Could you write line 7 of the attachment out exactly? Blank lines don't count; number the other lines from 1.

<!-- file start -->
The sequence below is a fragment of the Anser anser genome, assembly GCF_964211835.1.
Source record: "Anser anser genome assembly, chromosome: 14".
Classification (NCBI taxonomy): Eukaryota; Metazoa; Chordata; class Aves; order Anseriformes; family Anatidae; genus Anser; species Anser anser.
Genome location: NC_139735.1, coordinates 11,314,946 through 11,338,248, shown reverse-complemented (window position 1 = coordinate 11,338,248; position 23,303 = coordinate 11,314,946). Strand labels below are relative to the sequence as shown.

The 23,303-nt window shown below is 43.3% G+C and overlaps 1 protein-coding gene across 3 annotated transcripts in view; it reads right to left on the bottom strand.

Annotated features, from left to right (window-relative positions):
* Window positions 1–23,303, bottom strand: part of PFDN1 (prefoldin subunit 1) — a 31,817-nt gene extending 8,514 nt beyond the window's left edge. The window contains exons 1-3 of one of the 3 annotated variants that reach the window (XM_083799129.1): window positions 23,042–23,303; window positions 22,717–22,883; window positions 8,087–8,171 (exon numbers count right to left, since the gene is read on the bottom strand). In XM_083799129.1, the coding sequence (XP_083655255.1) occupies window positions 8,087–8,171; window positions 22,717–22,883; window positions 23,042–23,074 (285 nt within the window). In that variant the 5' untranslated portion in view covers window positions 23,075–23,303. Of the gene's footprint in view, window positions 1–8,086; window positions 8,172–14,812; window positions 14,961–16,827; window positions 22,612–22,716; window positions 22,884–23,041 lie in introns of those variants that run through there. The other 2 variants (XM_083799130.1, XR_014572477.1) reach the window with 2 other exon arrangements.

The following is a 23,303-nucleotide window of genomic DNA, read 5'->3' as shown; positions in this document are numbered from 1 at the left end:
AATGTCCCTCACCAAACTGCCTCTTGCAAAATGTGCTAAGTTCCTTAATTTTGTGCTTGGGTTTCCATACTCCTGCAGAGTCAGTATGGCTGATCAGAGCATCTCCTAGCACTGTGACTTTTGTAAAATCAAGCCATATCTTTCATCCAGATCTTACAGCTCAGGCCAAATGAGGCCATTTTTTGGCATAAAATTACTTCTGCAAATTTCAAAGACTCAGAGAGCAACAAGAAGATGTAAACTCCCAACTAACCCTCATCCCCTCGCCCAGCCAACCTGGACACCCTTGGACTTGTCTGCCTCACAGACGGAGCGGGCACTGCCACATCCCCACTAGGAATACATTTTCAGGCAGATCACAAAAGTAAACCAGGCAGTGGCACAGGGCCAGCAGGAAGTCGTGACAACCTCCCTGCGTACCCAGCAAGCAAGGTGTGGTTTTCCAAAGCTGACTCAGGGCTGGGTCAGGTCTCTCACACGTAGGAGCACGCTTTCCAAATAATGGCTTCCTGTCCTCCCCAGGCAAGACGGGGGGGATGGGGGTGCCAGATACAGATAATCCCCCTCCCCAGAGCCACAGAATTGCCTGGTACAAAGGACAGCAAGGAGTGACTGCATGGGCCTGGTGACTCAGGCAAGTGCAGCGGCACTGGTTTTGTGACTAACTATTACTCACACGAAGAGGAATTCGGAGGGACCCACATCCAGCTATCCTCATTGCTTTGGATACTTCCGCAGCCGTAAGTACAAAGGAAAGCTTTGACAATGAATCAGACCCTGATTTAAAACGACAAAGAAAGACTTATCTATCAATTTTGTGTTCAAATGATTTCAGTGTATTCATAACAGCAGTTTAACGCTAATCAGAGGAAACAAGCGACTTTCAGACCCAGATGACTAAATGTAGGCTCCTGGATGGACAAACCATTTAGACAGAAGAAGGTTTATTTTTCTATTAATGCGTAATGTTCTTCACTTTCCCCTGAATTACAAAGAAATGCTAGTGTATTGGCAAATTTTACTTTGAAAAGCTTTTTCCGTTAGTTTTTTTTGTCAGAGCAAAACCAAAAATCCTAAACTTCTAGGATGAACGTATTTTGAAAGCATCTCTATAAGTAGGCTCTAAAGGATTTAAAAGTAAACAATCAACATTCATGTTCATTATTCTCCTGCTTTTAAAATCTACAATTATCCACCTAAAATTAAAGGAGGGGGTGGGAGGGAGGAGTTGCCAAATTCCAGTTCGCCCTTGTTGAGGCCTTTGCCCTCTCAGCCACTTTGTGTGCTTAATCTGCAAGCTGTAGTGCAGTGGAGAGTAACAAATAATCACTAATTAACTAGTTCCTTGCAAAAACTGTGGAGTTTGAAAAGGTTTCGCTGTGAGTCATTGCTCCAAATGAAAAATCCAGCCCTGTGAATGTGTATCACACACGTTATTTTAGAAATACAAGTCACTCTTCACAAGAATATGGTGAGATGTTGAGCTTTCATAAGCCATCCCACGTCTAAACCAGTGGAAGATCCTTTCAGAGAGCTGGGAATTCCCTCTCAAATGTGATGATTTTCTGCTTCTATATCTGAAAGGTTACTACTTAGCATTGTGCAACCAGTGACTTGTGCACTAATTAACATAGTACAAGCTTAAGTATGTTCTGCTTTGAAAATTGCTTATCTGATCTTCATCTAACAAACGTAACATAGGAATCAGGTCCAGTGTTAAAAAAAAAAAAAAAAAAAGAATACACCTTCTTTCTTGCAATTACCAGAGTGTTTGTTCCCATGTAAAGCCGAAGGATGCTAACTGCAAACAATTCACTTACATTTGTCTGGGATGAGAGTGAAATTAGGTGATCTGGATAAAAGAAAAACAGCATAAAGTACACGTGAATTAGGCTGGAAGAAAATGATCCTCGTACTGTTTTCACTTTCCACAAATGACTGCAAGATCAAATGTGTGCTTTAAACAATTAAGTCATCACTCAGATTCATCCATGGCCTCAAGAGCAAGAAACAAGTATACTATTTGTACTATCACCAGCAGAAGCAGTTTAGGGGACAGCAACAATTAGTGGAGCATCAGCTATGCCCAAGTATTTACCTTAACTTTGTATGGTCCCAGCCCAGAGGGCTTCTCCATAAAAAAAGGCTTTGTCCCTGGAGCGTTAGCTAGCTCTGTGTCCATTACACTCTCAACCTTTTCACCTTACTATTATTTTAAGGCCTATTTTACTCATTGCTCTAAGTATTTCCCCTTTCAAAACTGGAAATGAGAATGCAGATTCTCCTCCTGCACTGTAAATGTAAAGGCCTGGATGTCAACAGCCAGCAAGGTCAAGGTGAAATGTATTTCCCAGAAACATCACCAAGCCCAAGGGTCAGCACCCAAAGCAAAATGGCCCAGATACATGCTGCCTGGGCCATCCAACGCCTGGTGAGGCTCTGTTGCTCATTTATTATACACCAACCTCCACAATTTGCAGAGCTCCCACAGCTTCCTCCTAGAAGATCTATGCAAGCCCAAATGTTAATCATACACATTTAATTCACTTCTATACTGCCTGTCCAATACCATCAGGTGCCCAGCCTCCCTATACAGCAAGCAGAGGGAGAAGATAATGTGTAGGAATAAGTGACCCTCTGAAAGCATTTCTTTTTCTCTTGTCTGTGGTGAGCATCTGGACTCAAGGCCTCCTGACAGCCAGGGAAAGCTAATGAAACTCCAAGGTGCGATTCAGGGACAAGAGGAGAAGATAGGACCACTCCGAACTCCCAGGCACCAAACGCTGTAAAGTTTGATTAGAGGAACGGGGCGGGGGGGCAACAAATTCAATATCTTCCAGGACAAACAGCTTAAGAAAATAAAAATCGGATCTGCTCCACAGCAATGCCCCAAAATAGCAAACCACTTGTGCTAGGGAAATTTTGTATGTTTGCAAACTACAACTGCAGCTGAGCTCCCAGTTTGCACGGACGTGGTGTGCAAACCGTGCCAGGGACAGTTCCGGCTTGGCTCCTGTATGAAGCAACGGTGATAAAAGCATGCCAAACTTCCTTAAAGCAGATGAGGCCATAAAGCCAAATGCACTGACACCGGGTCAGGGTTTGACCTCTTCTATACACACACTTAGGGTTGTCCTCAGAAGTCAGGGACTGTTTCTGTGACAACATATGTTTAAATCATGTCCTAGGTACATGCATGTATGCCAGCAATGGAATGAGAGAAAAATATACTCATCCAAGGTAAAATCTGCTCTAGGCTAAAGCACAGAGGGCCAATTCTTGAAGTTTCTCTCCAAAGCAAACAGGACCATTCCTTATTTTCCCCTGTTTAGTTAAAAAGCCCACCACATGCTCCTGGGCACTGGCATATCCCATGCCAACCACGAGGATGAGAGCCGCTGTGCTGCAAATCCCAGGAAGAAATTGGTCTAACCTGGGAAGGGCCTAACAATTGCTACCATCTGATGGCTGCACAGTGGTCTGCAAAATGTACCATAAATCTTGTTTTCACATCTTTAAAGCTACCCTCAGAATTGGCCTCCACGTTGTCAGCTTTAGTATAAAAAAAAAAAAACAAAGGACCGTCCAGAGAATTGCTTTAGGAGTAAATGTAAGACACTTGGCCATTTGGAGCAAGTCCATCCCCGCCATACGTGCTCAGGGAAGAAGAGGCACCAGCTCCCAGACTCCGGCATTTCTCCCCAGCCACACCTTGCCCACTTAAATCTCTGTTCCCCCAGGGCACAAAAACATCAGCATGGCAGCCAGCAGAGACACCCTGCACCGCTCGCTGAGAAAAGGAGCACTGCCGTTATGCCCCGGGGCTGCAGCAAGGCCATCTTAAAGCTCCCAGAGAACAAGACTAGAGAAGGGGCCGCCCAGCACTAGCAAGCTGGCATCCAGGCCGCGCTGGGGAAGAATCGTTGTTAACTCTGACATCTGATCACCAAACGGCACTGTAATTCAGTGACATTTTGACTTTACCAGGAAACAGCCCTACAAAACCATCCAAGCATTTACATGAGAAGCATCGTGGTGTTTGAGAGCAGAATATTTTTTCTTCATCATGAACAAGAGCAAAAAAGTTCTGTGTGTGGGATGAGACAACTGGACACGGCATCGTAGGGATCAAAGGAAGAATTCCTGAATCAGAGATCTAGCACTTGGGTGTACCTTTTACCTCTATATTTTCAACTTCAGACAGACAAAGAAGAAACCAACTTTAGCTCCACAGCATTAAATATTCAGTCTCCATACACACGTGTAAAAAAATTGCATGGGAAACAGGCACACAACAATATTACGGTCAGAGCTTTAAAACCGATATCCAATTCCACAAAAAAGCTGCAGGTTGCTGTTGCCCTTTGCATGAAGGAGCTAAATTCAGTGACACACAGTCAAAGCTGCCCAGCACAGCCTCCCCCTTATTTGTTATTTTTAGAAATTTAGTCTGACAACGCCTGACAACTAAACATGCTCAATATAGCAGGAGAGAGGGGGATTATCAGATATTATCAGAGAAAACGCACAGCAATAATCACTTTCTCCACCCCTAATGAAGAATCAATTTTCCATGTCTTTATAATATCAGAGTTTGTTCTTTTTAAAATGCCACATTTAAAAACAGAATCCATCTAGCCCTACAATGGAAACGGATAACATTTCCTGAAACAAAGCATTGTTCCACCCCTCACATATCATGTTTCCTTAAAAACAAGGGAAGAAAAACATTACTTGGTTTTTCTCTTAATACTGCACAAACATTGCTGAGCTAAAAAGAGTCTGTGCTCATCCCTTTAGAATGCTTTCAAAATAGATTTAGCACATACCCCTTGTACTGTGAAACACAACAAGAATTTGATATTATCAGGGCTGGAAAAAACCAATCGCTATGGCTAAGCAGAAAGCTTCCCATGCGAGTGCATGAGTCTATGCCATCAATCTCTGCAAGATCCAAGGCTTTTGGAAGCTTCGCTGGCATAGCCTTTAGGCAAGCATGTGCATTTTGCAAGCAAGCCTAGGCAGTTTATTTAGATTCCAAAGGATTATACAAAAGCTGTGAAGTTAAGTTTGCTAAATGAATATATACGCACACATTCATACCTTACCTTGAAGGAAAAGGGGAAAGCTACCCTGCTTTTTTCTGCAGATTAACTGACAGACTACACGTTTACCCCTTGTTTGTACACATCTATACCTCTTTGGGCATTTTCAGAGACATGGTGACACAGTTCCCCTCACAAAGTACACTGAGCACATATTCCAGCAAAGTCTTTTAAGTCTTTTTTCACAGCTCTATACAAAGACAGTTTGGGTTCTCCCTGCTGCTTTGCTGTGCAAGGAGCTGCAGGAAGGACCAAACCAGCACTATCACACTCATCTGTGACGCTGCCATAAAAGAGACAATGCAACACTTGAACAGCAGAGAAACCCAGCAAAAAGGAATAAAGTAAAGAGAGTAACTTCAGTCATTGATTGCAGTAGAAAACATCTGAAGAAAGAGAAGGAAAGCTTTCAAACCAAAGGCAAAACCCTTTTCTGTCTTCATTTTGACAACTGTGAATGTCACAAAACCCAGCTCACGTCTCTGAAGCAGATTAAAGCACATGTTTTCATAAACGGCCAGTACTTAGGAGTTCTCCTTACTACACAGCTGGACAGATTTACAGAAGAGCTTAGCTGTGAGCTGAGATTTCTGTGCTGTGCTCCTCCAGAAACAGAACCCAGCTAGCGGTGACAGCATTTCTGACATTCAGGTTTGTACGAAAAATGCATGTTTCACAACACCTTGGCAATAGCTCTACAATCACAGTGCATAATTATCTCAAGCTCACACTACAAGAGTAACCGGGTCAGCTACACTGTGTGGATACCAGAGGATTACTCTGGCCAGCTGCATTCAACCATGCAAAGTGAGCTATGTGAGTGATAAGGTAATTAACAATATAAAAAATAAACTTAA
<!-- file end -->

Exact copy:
* Window positions 1–23,303, bottom strand: part of PFDN1 (prefoldin subunit 1) — a 31,817-nt gene extending 8,514 nt beyond the window's left edge. The window contains exons 1-3 of one of the 3 annotated variants that reach the window (XM_083799129.1): window positions 23,042–23,303; window positions 22,717–22,883; window positions 8,087–8,171 (exon numbers count right to left, since the gene is read on the bottom strand). In XM_083799129.1, the coding sequence (XP_083655255.1) occupies window positions 8,087–8,171; window positions 22,717–22,883; window positions 23,042–23,074 (285 nt within the window). In that variant the 5' untranslated portion in view covers window positions 23,075–23,303. Of the gene's footprint in view, window positions 1–8,086; window positions 8,172–14,812; window positions 14,961–16,827; window positions 22,612–22,716; window positions 22,884–23,041 lie in introns of those variants that run through there. The other 2 variants (XM_083799130.1, XR_014572477.1) reach the window with 2 other exon arrangements.